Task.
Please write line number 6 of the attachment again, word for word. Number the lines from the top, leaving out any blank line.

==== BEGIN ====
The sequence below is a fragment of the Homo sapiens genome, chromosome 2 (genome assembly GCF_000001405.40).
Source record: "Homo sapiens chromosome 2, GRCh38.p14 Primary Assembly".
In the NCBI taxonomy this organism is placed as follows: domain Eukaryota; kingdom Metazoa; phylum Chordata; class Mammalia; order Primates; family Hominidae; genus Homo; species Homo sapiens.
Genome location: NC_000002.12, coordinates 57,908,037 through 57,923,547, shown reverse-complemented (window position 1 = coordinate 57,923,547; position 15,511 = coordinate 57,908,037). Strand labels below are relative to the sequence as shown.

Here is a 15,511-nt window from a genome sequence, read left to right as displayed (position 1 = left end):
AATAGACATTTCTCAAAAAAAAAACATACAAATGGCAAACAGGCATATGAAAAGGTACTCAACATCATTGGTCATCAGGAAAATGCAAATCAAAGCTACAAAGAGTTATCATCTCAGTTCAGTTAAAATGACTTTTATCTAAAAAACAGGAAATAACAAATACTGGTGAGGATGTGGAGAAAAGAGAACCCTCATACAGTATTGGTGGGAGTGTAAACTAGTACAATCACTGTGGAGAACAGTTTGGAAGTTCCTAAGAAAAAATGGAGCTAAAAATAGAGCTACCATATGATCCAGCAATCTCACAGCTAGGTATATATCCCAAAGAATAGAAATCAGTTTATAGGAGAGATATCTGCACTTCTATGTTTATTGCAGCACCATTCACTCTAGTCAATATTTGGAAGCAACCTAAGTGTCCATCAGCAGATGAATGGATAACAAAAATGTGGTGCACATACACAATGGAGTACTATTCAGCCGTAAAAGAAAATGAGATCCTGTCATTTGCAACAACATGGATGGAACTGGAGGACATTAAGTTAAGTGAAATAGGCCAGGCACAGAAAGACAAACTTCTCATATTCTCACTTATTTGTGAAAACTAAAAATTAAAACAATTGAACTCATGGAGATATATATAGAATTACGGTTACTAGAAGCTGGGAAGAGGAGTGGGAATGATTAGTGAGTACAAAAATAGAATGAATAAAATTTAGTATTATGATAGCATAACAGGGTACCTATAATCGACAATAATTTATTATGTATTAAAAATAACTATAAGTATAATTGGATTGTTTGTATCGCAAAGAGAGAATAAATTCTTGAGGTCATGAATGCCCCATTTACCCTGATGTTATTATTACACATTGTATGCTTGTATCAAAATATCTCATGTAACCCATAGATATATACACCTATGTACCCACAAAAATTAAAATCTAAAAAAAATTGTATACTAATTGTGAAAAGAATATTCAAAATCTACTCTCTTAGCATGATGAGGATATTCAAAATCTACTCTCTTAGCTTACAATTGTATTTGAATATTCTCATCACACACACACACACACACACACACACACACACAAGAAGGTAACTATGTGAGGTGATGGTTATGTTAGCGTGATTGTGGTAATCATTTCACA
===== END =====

AATAGACATTTCTCAAAAAAAAAACATACAAATGGCAAACAGGCATATGAAAAGGTACTCAACATCATTGGTCATCAGGAAAATGCAAATCAAAGCTACAAAGAGTTATCATCTCAGTTCAGTTAAAATGACTTTTATCTAAAAAACAGGAAATAACAAATACTGGTGAGGATGTGGAGAAAAGAGAACCCTCATACAGTATTGGTGGGAGTGTAAACTAGTACAATCACTGTGGAGAACAGTTTGGAAGTTCCTAAGAAAAAATGGAGCTAAAAATAGAGCTACCATATGATCCAGCAATCTCACAGCTAGGTATATATCCCAAAGAATAGAAATCAGTTTATAGGAGAGATATCTGCACTTCTATGTTTATTGCAGCACCATTCACTCTAGTCAATATTTGGAAGCAACCTAAGTGTCCATCAGCAGATGAATGGATAACAAAAATGTGGTGCACATACACAATGGAGTACTATTCAGCCGTAAAAGAAAATGAGATCCTGTCATTTGCAACAACATGGATGGAACTGGAGGACATTAAGTTAAGTGAAATAGGCCAGGCACAGAAAGACAAACTTCTCATATTCTCACTTATTTGTGAAAACTAAAAATTAAAACAATTGAACTCATGGAGATATATATAGAATTACGGTTACTAGAAGCTGGGAAGAGGAGTGGGAATGATTAGTGAGTACAAAAATAGAATGAATAAAATTTAGTATTATGATAGCATAACAGGGTACCTATAATCGACAATAATTTATTATGTATTAAAAATAACTATAAGTATAATTGGATTGTTTGTATCGCAAAGAGAGAATAAATTCTTGAGGTCATGAATGCCCCATTTACCCTGATGTTATTATTACACATTGTATGCTTGTATCAAAATATCTCATGTAACCCATAGATATATACACCTATGTACCCACAAAAATTAAAATCTAAAAAAAATTGTATACTAATTGTGAAAAGAATATTCAAAATCTACTCTCTTAGCATGATGAGGATATTCAAAATCTACTCTCTTAGCTTACAATTGTATTTGAATATTCTCATCACACACACACACACACACACACACACACACACAAGAAGGTAACTATGTGAGGTGATGGTTATGTTAGCGTGATTGTGGTAATCATTTCACA